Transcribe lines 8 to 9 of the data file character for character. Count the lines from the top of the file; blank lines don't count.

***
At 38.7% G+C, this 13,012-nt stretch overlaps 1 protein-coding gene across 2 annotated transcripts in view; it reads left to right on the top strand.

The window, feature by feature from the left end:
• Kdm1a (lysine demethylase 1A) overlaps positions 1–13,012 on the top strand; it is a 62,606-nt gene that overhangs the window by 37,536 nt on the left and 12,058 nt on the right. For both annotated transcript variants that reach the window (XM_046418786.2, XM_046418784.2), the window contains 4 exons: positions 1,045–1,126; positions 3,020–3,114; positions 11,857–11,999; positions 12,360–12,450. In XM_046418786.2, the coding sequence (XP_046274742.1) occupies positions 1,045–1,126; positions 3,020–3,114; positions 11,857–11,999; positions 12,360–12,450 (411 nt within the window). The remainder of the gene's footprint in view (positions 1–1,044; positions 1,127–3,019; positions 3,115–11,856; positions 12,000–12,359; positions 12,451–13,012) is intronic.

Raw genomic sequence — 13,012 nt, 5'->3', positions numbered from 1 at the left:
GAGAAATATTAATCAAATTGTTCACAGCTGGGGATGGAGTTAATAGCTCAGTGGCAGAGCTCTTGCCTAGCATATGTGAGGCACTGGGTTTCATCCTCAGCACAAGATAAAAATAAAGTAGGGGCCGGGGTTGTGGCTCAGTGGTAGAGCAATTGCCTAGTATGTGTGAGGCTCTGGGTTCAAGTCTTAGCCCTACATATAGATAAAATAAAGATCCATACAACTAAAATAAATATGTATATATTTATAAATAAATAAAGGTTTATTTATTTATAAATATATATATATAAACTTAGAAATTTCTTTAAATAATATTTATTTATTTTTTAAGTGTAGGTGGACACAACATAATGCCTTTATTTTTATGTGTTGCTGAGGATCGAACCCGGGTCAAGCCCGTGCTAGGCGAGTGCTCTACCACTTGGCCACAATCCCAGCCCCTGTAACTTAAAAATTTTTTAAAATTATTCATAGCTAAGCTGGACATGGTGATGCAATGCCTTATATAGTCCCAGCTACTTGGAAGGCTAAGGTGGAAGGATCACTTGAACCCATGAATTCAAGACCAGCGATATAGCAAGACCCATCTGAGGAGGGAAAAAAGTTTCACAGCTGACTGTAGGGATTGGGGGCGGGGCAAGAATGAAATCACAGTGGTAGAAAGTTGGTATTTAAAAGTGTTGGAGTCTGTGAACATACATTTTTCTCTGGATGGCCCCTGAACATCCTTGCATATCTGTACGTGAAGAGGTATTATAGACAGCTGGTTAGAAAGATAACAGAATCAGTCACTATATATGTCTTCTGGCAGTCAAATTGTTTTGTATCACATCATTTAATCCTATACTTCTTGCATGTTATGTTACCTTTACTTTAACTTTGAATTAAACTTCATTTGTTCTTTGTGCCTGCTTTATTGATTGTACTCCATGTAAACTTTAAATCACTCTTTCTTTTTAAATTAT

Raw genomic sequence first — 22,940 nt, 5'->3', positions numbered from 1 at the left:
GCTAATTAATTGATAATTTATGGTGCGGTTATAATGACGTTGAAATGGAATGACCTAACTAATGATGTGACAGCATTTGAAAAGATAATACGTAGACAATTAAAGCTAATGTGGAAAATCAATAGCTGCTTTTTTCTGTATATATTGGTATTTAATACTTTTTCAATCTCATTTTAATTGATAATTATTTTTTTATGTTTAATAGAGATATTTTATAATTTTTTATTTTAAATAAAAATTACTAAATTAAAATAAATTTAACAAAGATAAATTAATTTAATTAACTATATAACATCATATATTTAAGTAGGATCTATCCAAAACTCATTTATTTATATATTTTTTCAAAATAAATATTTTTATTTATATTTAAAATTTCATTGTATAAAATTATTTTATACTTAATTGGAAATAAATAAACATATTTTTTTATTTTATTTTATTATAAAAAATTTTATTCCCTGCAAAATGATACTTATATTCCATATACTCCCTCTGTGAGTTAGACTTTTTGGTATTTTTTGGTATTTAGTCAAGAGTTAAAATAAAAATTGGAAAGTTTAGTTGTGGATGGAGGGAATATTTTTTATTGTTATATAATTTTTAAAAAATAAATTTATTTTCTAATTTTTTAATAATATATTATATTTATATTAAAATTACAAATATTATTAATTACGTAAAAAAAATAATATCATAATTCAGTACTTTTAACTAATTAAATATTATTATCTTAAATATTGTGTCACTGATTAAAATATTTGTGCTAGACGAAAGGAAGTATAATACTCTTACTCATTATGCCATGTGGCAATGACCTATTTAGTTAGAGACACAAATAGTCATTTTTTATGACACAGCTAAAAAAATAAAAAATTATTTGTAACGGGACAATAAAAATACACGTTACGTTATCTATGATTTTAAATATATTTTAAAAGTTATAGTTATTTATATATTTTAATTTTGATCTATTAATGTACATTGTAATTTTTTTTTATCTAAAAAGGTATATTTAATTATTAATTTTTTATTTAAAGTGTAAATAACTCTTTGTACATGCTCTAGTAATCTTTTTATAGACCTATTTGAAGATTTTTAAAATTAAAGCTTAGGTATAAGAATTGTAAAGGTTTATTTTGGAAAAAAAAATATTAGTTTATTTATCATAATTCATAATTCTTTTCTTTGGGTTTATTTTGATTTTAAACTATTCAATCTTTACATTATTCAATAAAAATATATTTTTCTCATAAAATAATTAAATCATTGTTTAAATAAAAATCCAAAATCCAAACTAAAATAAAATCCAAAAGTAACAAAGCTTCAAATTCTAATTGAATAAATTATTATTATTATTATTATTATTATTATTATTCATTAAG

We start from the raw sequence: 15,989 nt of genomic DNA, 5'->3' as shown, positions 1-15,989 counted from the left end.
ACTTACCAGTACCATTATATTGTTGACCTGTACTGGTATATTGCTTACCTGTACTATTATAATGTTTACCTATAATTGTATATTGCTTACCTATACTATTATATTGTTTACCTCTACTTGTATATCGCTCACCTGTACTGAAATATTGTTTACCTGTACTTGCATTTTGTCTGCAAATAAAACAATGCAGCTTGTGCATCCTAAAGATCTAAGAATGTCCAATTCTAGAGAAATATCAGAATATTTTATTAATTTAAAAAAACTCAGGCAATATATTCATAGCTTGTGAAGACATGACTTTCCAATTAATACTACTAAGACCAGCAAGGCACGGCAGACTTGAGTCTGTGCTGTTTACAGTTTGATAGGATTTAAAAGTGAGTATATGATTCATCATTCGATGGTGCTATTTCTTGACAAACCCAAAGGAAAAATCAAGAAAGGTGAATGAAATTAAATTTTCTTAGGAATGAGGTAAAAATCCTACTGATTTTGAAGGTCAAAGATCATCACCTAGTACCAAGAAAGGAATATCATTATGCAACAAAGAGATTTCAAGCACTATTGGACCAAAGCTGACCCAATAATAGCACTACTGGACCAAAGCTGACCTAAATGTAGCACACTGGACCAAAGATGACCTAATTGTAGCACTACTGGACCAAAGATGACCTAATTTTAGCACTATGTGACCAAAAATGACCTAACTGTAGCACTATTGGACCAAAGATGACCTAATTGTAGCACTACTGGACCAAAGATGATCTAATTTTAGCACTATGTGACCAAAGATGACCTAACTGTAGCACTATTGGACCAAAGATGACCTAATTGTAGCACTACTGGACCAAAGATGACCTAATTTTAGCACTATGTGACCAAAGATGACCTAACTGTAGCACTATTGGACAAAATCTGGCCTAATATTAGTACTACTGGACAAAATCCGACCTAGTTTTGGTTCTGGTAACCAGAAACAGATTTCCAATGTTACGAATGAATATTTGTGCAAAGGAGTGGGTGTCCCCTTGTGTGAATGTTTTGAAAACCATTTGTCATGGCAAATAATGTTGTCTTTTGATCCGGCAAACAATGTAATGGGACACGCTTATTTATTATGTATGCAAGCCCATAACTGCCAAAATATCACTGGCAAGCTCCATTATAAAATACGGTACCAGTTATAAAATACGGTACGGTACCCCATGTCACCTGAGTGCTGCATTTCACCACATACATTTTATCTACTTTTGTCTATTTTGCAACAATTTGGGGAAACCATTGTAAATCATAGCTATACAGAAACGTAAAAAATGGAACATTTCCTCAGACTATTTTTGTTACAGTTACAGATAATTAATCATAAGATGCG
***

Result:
We start from the raw sequence: 15,989 nt of genomic DNA, 5'->3' as shown, positions 1-15,989 counted from the left end.
ACTTACCAGTACCATTATATTGTTGACCTGTACTGGTATATTGCTTACCTGTACTATTATAATGTTTACCTATAATTGTATATTGCTTACCTATACTATTATATTGTTTACCTCTACTTGTATATCGCTCACCTGTACTGAAATATTGTTTACCTGTACTTGCATTTTGTCTGCAAATAAAACAATGCAGCTTGTGCATCCTAAAGATCTAAGAATGTCCAATTCTAGAGAAATATCAGAATATTTTATTAATTTAAAAAAACTCAGGCAATATATTCATAGCTTGTGAAGACATGACTTTCCAATTAATACTACTAAGACCAGCAAGGCACGGCAGACTTGAGTCTGTGCTGTTTACAGTTTGATAGGATTTAAAAGTGAGTATATGATTCATCATTCGATGGTGCTATTTCTTGACAAACCCAAAGGAAAAATCAAGAAAGGTGAATGAAATTAAATTTTCTTAGGAATGAGGTAAAAATCCTACTGATTTTGAAGGTCAAAGATCATCACCTAGTACCAAGAAAGGAATATCATTATGCAACAAAGAGATTTCAAGCACTATTGGACCAAAGCTGACCCAATAATAGCACTACTGGACCAAAGCTGACCTAAATGTAGCACACTGGACCAAAGATGACCTAATTGTAGCACTACTGGACCAAAGATGACCTAATTTTAGCACTATGTGACCAAAAATGACCTAACTGTAGCACTATTGGACCAAAGATGACCTAATTGTAGCACTACTGGACCAAAGATGATCTAATTTTAGCACTATGTGACCAAAGATGACCTAACTGTAGCACTATTGGACCAAAGATGACCTAATTGTAGCACTACTGGACCAAAGATGACCTAATTTTAGCACTATGTGACCAAAGATGACCTAACTGTAGCACTATTGGACAAAATCTGGCCTAATATTAGTACTACTGGACAAAATCCGACCTAGTTTTGGTTCTGGTAACCAGAAACAGATTTCCAATGTTACGAATGAATATTTGTGCAAAGGAGTGGGTGTCCCCTTGTGTGAATGTTTTGAAAACCATTTGTCATGGCAAATAATGTTGTCTTTTGATCCGGCAAACAATGTAATGGGACACGCTTATTTATTATGTATGCAAGCCCATAACTGCCAAAATATCACTGGCAAGCTCCATTATAAAATACGGTACCAGTTATAAAATACGGTACGGTACCCCATGTCACCTGAGTGCTGCATTTCACCACATACATTTTATCTACTTTTGTCTATTTTGCAACAATTTGGGGAAACCATTGTAAATCATAGCTATACAGAAACGTAAAAAATGGAACATTTCCTCAGACTATTTTTGTTACAGTTACAGATAATTAATCATAAGATGCG